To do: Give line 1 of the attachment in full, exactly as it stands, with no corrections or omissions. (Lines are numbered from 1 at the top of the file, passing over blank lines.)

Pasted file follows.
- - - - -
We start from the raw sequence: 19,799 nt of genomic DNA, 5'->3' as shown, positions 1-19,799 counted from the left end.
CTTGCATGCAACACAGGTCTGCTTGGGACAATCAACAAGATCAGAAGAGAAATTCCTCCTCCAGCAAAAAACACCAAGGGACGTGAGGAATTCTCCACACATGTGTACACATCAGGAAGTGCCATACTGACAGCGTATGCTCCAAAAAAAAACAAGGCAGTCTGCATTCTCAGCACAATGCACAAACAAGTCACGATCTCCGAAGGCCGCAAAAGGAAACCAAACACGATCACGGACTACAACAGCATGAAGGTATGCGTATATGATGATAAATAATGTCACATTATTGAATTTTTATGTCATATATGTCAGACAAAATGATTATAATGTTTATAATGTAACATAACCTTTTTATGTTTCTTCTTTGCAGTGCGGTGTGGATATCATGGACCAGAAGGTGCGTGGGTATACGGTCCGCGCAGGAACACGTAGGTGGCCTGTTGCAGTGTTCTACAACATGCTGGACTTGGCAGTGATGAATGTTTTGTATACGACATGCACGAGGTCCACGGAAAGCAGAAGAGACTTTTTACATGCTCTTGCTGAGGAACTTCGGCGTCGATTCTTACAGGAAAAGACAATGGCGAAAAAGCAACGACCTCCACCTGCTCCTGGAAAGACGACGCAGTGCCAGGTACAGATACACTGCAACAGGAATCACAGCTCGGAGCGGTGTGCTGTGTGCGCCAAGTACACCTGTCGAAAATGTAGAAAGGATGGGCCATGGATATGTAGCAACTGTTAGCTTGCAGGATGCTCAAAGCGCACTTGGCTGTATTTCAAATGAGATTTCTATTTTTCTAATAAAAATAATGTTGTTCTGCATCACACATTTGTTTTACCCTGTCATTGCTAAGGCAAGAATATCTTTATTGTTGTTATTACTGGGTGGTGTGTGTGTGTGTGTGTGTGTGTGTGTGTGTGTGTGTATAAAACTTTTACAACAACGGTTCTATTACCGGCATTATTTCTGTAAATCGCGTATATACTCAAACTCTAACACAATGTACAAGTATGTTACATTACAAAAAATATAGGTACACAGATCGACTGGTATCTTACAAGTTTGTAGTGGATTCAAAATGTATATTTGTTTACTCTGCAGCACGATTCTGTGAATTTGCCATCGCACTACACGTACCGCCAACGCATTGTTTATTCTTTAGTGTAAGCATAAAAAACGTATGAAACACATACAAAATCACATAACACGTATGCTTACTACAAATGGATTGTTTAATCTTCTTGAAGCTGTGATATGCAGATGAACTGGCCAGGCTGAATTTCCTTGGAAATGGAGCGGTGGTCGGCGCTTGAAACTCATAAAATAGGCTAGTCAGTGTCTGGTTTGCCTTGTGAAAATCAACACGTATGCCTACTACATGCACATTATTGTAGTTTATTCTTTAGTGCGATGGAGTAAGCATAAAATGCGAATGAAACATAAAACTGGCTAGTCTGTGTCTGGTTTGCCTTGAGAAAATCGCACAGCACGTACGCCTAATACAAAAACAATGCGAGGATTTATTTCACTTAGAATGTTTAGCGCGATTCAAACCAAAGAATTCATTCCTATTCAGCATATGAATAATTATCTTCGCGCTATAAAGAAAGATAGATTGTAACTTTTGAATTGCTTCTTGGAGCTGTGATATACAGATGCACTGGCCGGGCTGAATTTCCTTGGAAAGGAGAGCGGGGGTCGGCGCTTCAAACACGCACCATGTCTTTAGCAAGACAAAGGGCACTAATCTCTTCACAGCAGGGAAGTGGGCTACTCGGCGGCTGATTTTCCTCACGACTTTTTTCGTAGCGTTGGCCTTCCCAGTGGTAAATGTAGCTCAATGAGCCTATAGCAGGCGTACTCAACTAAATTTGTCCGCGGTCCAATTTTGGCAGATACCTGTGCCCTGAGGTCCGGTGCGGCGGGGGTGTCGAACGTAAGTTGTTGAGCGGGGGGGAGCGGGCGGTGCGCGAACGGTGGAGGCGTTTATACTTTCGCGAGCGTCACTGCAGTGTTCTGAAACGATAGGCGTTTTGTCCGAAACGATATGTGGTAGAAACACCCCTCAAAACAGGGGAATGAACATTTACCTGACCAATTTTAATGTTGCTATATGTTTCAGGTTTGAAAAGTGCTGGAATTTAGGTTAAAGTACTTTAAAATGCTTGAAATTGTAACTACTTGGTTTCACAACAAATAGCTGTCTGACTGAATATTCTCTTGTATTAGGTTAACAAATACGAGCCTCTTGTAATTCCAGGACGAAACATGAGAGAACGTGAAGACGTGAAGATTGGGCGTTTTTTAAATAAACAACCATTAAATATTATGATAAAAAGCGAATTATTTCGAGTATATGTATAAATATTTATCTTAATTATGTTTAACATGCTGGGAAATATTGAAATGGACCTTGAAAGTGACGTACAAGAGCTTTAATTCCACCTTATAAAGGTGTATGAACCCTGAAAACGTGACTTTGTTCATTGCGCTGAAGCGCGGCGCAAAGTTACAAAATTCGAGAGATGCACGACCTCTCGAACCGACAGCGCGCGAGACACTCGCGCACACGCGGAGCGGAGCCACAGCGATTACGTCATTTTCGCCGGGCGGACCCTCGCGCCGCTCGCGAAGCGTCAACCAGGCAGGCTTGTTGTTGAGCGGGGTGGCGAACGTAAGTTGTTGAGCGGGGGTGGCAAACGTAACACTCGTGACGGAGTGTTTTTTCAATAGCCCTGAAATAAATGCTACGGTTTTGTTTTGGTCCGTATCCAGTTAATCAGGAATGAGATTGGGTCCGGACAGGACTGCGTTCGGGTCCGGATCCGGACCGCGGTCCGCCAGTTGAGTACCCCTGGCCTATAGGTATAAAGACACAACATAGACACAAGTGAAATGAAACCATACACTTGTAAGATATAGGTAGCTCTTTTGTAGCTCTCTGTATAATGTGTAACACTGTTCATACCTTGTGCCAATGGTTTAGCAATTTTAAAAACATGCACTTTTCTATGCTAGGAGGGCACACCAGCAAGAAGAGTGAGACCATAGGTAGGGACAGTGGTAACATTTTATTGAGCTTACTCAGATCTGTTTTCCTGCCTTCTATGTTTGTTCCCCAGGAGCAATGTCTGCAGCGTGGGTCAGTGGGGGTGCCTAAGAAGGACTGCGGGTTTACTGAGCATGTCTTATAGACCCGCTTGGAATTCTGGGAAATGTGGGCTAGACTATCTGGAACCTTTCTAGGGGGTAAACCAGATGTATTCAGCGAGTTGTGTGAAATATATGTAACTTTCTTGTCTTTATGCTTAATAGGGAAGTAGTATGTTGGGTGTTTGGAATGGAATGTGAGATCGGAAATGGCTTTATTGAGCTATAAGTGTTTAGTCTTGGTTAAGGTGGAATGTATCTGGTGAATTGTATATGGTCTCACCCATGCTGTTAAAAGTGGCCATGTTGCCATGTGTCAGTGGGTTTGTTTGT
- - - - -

We start from the raw sequence: 19,799 nt of genomic DNA, 5'->3' as shown, positions 1-19,799 counted from the left end.